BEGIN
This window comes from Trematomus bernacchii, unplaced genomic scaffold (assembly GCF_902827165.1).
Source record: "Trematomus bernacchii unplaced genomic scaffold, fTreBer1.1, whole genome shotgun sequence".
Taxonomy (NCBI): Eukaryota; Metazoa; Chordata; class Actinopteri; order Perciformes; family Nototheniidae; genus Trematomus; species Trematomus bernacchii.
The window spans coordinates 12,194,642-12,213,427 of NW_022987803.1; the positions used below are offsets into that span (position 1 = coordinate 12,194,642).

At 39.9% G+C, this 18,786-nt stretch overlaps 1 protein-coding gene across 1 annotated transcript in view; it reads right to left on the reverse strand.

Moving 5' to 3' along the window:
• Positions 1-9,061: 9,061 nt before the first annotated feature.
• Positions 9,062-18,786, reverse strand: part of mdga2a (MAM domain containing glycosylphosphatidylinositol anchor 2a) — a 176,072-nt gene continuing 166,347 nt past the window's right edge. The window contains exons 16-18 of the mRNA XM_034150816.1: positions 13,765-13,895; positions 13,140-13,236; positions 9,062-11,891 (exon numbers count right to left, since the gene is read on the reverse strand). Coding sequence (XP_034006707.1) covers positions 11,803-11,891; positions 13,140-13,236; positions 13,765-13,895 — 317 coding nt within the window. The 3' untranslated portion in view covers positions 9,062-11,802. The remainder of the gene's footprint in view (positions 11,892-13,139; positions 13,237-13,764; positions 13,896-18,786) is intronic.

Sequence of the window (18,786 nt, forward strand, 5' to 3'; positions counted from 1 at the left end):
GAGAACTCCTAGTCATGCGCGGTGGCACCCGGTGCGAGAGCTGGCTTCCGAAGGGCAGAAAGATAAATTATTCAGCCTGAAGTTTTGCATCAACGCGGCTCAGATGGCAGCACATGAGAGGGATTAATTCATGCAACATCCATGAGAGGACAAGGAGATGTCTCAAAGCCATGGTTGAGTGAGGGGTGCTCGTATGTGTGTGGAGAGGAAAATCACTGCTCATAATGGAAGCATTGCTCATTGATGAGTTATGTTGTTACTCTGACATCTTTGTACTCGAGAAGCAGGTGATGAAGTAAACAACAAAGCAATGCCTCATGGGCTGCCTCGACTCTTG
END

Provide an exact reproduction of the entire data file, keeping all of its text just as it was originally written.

This window comes from Trematomus bernacchii, unplaced genomic scaffold (assembly GCF_902827165.1).
Source record: "Trematomus bernacchii unplaced genomic scaffold, fTreBer1.1, whole genome shotgun sequence".
Taxonomy (NCBI): Eukaryota; Metazoa; Chordata; class Actinopteri; order Perciformes; family Nototheniidae; genus Trematomus; species Trematomus bernacchii.
The window spans coordinates 12,194,642-12,213,427 of NW_022987803.1; the positions used below are offsets into that span (position 1 = coordinate 12,194,642).

At 39.9% G+C, this 18,786-nt stretch overlaps 1 protein-coding gene across 1 annotated transcript in view; it reads right to left on the reverse strand.

Moving 5' to 3' along the window:
• Positions 1-9,061: 9,061 nt before the first annotated feature.
• Positions 9,062-18,786, reverse strand: part of mdga2a (MAM domain containing glycosylphosphatidylinositol anchor 2a) — a 176,072-nt gene continuing 166,347 nt past the window's right edge. The window contains exons 16-18 of the mRNA XM_034150816.1: positions 13,765-13,895; positions 13,140-13,236; positions 9,062-11,891 (exon numbers count right to left, since the gene is read on the reverse strand). Coding sequence (XP_034006707.1) covers positions 11,803-11,891; positions 13,140-13,236; positions 13,765-13,895 — 317 coding nt within the window. The 3' untranslated portion in view covers positions 9,062-11,802. The remainder of the gene's footprint in view (positions 11,892-13,139; positions 13,237-13,764; positions 13,896-18,786) is intronic.

Sequence of the window (18,786 nt, forward strand, 5' to 3'; positions counted from 1 at the left end):
GAGAACTCCTAGTCATGCGCGGTGGCACCCGGTGCGAGAGCTGGCTTCCGAAGGGCAGAAAGATAAATTATTCAGCCTGAAGTTTTGCATCAACGCGGCTCAGATGGCAGCACATGAGAGGGATTAATTCATGCAACATCCATGAGAGGACAAGGAGATGTCTCAAAGCCATGGTTGAGTGAGGGGTGCTCGTATGTGTGTGGAGAGGAAAATCACTGCTCATAATGGAAGCATTGCTCATTGATGAGTTATGTTGTTACTCTGACATCTTTGTACTCGAGAAGCAGGTGATGAAGTAAACAACAAAGCAATGCCTCATGGGCTGCCTCGACTCTTG